Developing and refining biological indicators for seagrass condition assessments in an integrated monitoring program
Led by: Dr Catherine Collier, JCU
Refinement of biological indicators for condition assessment is an immediate priority as highlighted in a recent review of the GBR Marine Monitoring Program (MMP). Seagrass carbohydrate content is an early-warning indicator of water quality impacts. Samples collected quarterly since 2008 will be analysed and used to establish baselines and optimize protocols for applying carbohydrates as an indicator for future monitoring. Furthermore, calibration formulae to convert seagrass percent cover, the principal condition indicator, to biomass will be developed allowing integration across programs critical for the Reef-wide Integrated Monitoring and Reporting Program. This project provides excellent value for money because samples have been collected in-kind.
Refinement of biological indicators for condition assessment is an immediate priority under the Reef 2050 Long-Term Sustainability Plan. The MMP, the flagship monitoring program of the GBR, recently underwent a comprehensive review and is transitioning into reporting through the integrated monitoring framework.
How Research Addresses Problem
This has highlighted that sensitive indicators are required to inform management actions in a timely manner, and has recommended 1. new potential indicators, and 2. refinement of current indicators.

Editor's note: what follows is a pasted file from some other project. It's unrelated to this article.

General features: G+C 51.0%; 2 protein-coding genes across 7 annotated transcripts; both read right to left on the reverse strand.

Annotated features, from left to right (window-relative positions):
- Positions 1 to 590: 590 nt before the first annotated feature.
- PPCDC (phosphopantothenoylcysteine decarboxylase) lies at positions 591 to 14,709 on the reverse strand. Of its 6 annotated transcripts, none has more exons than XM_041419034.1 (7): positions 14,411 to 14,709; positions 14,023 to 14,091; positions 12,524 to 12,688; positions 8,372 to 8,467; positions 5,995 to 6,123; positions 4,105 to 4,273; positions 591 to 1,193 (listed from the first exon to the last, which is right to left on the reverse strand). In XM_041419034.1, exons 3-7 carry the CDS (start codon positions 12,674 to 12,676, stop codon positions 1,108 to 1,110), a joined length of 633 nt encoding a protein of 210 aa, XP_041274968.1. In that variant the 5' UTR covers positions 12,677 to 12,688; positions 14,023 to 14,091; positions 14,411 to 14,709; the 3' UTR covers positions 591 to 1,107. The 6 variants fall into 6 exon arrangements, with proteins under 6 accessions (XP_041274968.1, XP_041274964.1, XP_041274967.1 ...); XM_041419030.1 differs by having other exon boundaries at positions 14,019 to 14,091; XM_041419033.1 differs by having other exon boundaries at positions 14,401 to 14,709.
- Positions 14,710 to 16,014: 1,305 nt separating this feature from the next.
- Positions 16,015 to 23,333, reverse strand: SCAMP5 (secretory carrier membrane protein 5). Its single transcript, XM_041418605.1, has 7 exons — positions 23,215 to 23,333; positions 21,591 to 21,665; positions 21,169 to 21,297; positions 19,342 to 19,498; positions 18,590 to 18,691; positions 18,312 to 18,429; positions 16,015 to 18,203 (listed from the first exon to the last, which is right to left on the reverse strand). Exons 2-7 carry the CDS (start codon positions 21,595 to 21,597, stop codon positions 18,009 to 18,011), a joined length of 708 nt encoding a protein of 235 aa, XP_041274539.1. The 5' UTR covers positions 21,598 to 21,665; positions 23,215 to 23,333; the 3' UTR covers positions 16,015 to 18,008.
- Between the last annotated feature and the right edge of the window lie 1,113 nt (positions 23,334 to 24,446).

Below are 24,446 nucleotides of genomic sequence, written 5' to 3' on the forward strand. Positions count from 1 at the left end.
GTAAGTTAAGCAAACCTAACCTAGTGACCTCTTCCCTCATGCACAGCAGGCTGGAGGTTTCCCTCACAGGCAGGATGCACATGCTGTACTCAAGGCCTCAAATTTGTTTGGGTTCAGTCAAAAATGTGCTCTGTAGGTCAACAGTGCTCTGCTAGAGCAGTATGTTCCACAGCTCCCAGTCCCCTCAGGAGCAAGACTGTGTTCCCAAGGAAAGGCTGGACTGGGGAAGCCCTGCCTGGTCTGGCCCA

- Carbohydrates, or energy reserves, are a good indicator of resilience and provide an early warning of changes in seagrass condition. Opportunistic quarterly collections (eight sites, 2008-2015) will be analysed for carbohydrate content. These data will establish baselines and be used to optimize sampling protocols. Environmental data from the same sites will be used to assess key pressures influencing carbohydrate content.
- In addition, we will calibrate the principal seagrass condition indicator, percentage cover, for reporting as biomass. This will enable integration with other monitoring programs (e.g. Ports), which is critical for the Reef-wide Integrated Monitoring and Reporting Program, and will enable seagrass historical baselines (1984-1987) to be migrated to biomass to inform GBR desired state. The calibration will be performed on the basis of species and habitat.
Seagrass health indicators; Early-warning; GBR Report Card; Monitoring protocols.
This project is jointly funded through JCU, GBRMPA and the Australian Government’s National Environmental Science Programme.